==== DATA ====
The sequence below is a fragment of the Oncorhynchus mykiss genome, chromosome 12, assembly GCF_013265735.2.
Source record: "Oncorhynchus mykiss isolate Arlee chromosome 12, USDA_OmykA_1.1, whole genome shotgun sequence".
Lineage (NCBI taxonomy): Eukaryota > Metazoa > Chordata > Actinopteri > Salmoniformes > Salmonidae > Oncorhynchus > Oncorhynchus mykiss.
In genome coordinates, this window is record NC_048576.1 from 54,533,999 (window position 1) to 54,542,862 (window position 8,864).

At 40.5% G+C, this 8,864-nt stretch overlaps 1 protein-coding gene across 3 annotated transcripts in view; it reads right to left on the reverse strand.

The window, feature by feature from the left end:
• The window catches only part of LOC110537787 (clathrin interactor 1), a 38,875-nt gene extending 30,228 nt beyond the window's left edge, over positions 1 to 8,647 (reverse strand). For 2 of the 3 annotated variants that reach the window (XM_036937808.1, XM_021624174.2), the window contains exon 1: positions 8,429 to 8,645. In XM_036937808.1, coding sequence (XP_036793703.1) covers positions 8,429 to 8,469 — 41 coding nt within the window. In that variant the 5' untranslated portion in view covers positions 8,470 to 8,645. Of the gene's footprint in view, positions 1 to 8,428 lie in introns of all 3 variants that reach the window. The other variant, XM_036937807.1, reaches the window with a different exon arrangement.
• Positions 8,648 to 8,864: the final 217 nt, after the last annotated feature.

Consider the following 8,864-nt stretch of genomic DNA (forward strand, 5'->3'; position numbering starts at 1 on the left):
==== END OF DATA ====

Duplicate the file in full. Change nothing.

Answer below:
The sequence below is a fragment of the Oncorhynchus mykiss genome, chromosome 12, assembly GCF_013265735.2.
Source record: "Oncorhynchus mykiss isolate Arlee chromosome 12, USDA_OmykA_1.1, whole genome shotgun sequence".
Lineage (NCBI taxonomy): Eukaryota > Metazoa > Chordata > Actinopteri > Salmoniformes > Salmonidae > Oncorhynchus > Oncorhynchus mykiss.
In genome coordinates, this window is record NC_048576.1 from 54,533,999 (window position 1) to 54,542,862 (window position 8,864).

At 40.5% G+C, this 8,864-nt stretch overlaps 1 protein-coding gene across 3 annotated transcripts in view; it reads right to left on the reverse strand.

The window, feature by feature from the left end:
• The window catches only part of LOC110537787 (clathrin interactor 1), a 38,875-nt gene extending 30,228 nt beyond the window's left edge, over positions 1 to 8,647 (reverse strand). For 2 of the 3 annotated variants that reach the window (XM_036937808.1, XM_021624174.2), the window contains exon 1: positions 8,429 to 8,645. In XM_036937808.1, coding sequence (XP_036793703.1) covers positions 8,429 to 8,469 — 41 coding nt within the window. In that variant the 5' untranslated portion in view covers positions 8,470 to 8,645. Of the gene's footprint in view, positions 1 to 8,428 lie in introns of all 3 variants that reach the window. The other variant, XM_036937807.1, reaches the window with a different exon arrangement.
• Positions 8,648 to 8,864: the final 217 nt, after the last annotated feature.

Consider the following 8,864-nt stretch of genomic DNA (forward strand, 5'->3'; position numbering starts at 1 on the left):